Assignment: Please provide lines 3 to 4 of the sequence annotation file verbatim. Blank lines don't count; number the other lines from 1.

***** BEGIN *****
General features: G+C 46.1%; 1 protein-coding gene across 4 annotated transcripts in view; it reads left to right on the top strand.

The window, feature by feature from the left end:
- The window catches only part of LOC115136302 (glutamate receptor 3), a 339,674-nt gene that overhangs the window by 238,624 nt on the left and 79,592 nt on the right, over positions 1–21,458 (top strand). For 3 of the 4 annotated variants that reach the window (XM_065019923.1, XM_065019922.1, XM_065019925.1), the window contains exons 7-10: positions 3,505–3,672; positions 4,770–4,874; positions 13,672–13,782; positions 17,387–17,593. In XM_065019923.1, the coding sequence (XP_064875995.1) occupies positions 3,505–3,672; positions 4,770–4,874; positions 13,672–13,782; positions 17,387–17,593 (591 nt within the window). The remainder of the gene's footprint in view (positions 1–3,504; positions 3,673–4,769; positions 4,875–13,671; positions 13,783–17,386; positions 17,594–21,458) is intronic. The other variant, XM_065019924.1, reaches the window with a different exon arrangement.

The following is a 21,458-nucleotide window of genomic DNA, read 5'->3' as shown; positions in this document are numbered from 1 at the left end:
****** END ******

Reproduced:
- The window catches only part of LOC115136302 (glutamate receptor 3), a 339,674-nt gene that overhangs the window by 238,624 nt on the left and 79,592 nt on the right, over positions 1–21,458 (top strand). For 3 of the 4 annotated variants that reach the window (XM_065019923.1, XM_065019922.1, XM_065019925.1), the window contains exons 7-10: positions 3,505–3,672; positions 4,770–4,874; positions 13,672–13,782; positions 17,387–17,593. In XM_065019923.1, the coding sequence (XP_064875995.1) occupies positions 3,505–3,672; positions 4,770–4,874; positions 13,672–13,782; positions 17,387–17,593 (591 nt within the window). The remainder of the gene's footprint in view (positions 1–3,504; positions 3,673–4,769; positions 4,875–13,671; positions 13,783–17,386; positions 17,594–21,458) is intronic. The other variant, XM_065019924.1, reaches the window with a different exon arrangement.

The following is a 21,458-nucleotide window of genomic DNA, read 5'->3' as shown; positions in this document are numbered from 1 at the left end: